2023 Annual Report:

Museum and Historic Site Leaders Gather to Learn Together


During three days in Washington, D.C., leaders from museums and cultural institutions around the United States gathered to exchange insights about innovative and varied approaches to exploring religion and spirituality in their collections and exhibitions, education offerings and other public programs.

The Smithsonian Institution hosted the meeting, bringing together representatives from nearly 40 organizations that are participating in Lilly Endowment’s Religion and Cultural Institutions Initiative (RCII). The initiative’s aim: help museums, historic sites, libraries and other organizations across the nation strengthen their abilities to fairly and accurately portray the role that religion plays in the U.S. and around the world.

The Endowment made grants in 2020 and again in 2022 through two invitational rounds of RCII. In 2023, the Endowment launched a competitive third round of the initiative and anticipates making additional grants in 2024.

Curators, archaeologists, education specialists and museum and historic site administrators came from 17 states and the District of Columbia to participate in the three-day gathering. They represented fine arts museums, children’s museums, history museums devoted to distinct regions of the United States, and historic sites dedicated to the lives of indigenous people, early European settlers in North America and key figures in American history. They represented organizations documenting the narratives and experiences of enslaved people and their descendants, organizations that tell the stories of varied ethnic communities across the nation, and organizations rooted in the civil rights movement. There also were participants from organizations focused on World War I, the Holocaust and other historic events that have shaped the nation and the world.

“The field of religion, its interpreters and interpretations are quite vast,” said Erika Gault, director and supervisory curator of the Center for the Study of African American Religious Life at the National Museum of African American History and Culture. “There’s value, then, in bringing together a wide variety of voices to ensure that as many perspectives as possible are represented and engaged in our future narrative-making on religion and national dialogue on the same.”

Participants for the gathering toured galleries at the National Museum of African American History and Culture and the National Museum of American History. And they gathered for two days of panel discussions in the Arts and Industries Building.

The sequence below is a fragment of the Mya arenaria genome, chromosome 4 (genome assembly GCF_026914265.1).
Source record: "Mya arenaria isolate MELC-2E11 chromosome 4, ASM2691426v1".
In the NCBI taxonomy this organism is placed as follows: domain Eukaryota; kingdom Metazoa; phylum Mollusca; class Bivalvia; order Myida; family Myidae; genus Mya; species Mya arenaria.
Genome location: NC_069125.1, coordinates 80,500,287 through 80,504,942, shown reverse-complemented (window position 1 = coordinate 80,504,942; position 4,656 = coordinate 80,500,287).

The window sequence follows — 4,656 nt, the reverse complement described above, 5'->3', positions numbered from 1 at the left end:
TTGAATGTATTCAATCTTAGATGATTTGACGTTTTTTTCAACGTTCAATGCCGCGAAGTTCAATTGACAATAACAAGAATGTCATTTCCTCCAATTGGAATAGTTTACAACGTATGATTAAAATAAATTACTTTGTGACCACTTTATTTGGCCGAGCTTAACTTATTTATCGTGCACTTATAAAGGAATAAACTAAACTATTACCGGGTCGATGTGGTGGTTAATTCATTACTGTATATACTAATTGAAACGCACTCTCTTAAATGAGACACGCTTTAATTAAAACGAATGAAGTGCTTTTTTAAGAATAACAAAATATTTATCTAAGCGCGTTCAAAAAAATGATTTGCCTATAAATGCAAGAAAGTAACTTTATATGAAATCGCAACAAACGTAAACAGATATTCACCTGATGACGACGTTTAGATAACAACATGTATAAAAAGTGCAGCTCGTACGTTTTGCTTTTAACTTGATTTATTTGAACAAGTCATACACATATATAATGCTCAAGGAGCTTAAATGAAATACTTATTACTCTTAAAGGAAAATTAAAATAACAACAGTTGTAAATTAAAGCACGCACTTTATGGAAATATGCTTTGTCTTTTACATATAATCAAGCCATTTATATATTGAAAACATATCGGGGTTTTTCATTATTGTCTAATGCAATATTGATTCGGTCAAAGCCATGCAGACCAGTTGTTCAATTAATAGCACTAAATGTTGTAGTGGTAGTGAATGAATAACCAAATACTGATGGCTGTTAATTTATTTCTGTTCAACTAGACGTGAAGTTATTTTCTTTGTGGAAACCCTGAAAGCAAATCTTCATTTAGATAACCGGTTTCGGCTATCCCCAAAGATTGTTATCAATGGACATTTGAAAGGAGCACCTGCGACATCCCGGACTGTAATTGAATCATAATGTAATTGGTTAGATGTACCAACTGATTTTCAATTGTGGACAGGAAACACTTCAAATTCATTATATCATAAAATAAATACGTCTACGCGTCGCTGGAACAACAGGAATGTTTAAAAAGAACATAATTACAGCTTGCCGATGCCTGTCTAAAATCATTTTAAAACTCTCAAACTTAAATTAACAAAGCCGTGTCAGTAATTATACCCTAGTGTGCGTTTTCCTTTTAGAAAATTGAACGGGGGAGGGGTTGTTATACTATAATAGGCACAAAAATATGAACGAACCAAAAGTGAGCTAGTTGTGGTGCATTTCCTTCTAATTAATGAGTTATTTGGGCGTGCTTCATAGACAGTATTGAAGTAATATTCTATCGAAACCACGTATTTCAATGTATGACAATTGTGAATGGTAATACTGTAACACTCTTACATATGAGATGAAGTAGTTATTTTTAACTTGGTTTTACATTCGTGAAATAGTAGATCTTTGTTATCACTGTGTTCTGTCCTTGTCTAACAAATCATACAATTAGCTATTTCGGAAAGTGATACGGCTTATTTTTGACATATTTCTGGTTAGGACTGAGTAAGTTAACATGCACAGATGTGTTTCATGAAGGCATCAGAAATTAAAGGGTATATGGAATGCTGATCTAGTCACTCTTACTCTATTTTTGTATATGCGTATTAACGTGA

The Smithsonian sites on the National Mall in Washington were a fitting locale in which to gather, share stories of innovation, brainstorm about challenges and new ideas, and build community. That’s because the Smithsonian has been at the forefront of the Religion and Cultural Institutions Initiative, having received multiple grants since 2019 to support efforts at the Center for Folklife and Cultural Heritage, the National Museum of African Art, the National Museum of American History, the National Museum of the American Indian, and the National Museum of Asian Art. Additional Endowment grants helped the Smithsonian incorporate religion into the development of both the National Museum of African American History and Culture and the National Museum of the American Latino.

Through panel discussions and Q and A sessions, participants explored the collecting and sharing of sacred items and stories; reaching audiences and learning from them; building community beyond the walls and grounds of cultural institutions; and the future of religion in museums.

“Organizers set such an inclusive tone at the outset of the meetings—that no idea was off base, that this would be a respectful sharing of ideas and experiences. And that it was!” said Caroline Goeser, the W.T. and Louise J. Moran Chair of Learning and Interpretation at the Museum of Fine Arts, Houston.

Anthea Hartig, the Elizabeth MacMillan Director of the National Museum of American History, addressed participants on the second evening of the gathering, which happened to be the 60th anniversary of the day the museum opened.

“Through this initiative, Lilly Endowment has recognized the powerful role that museums and cultural institutions play in our society and in the life of our nation,” Hartig said. “It provides substantial resources to invest in efforts that inspire a deeper understanding of the role of religion in our world.”

“Remarkably, they’ve gone even farther—and we are thrilled they did—because they have convened us together to collaborate and share our knowledge for the betterment of our collective work. It is truly inspiring, and time together last night and today only served to reinforce our sense of community and underscore both the challenges and joys of this work.”